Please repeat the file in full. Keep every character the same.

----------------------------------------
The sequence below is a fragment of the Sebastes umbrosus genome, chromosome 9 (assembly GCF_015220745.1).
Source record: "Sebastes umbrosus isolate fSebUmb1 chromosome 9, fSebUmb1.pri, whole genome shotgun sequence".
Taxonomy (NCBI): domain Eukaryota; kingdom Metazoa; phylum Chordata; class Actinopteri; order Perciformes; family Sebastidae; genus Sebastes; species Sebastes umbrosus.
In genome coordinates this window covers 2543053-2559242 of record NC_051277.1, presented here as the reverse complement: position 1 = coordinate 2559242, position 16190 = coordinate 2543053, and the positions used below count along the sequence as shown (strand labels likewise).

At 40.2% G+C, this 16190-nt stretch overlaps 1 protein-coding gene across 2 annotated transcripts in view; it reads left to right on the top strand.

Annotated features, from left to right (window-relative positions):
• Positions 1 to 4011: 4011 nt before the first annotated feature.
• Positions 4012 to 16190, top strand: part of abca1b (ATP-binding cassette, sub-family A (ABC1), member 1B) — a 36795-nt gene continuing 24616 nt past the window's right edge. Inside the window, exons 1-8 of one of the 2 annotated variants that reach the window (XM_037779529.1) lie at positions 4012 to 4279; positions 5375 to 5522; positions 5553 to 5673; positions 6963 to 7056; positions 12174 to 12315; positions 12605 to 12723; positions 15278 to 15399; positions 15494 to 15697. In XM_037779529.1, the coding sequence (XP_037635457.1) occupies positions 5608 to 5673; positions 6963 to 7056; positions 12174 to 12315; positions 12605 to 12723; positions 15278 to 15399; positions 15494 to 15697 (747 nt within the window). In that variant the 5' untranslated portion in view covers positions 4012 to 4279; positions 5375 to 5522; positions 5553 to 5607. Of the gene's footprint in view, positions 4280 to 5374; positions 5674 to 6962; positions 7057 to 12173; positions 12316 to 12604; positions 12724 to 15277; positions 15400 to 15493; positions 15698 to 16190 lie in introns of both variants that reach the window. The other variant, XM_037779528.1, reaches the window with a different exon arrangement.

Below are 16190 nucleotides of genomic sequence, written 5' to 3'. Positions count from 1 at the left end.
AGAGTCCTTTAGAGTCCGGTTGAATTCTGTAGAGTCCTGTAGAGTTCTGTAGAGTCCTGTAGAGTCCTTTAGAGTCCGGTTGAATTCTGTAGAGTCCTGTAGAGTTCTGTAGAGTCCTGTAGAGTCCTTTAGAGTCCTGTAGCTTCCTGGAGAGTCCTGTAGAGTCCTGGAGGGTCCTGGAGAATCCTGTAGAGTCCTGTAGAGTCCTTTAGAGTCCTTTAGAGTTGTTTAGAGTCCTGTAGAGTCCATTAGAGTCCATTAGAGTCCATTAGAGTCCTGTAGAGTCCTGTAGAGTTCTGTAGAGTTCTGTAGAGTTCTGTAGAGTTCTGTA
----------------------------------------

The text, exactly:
The sequence below is a fragment of the Sebastes umbrosus genome, chromosome 9 (assembly GCF_015220745.1).
Source record: "Sebastes umbrosus isolate fSebUmb1 chromosome 9, fSebUmb1.pri, whole genome shotgun sequence".
Taxonomy (NCBI): domain Eukaryota; kingdom Metazoa; phylum Chordata; class Actinopteri; order Perciformes; family Sebastidae; genus Sebastes; species Sebastes umbrosus.
In genome coordinates this window covers 2543053-2559242 of record NC_051277.1, presented here as the reverse complement: position 1 = coordinate 2559242, position 16190 = coordinate 2543053, and the positions used below count along the sequence as shown (strand labels likewise).

At 40.2% G+C, this 16190-nt stretch overlaps 1 protein-coding gene across 2 annotated transcripts in view; it reads left to right on the top strand.

Annotated features, from left to right (window-relative positions):
• Positions 1 to 4011: 4011 nt before the first annotated feature.
• Positions 4012 to 16190, top strand: part of abca1b (ATP-binding cassette, sub-family A (ABC1), member 1B) — a 36795-nt gene continuing 24616 nt past the window's right edge. Inside the window, exons 1-8 of one of the 2 annotated variants that reach the window (XM_037779529.1) lie at positions 4012 to 4279; positions 5375 to 5522; positions 5553 to 5673; positions 6963 to 7056; positions 12174 to 12315; positions 12605 to 12723; positions 15278 to 15399; positions 15494 to 15697. In XM_037779529.1, the coding sequence (XP_037635457.1) occupies positions 5608 to 5673; positions 6963 to 7056; positions 12174 to 12315; positions 12605 to 12723; positions 15278 to 15399; positions 15494 to 15697 (747 nt within the window). In that variant the 5' untranslated portion in view covers positions 4012 to 4279; positions 5375 to 5522; positions 5553 to 5607. Of the gene's footprint in view, positions 4280 to 5374; positions 5674 to 6962; positions 7057 to 12173; positions 12316 to 12604; positions 12724 to 15277; positions 15400 to 15493; positions 15698 to 16190 lie in introns of both variants that reach the window. The other variant, XM_037779528.1, reaches the window with a different exon arrangement.

Below are 16190 nucleotides of genomic sequence, written 5' to 3'. Positions count from 1 at the left end.
AGAGTCCTTTAGAGTCCGGTTGAATTCTGTAGAGTCCTGTAGAGTTCTGTAGAGTCCTGTAGAGTCCTTTAGAGTCCGGTTGAATTCTGTAGAGTCCTGTAGAGTTCTGTAGAGTCCTGTAGAGTCCTTTAGAGTCCTGTAGCTTCCTGGAGAGTCCTGTAGAGTCCTGGAGGGTCCTGGAGAATCCTGTAGAGTCCTGTAGAGTCCTTTAGAGTCCTTTAGAGTTGTTTAGAGTCCTGTAGAGTCCATTAGAGTCCATTAGAGTCCATTAGAGTCCTGTAGAGTCCTGTAGAGTTCTGTAGAGTTCTGTAGAGTTCTGTAGAGTTCTGTA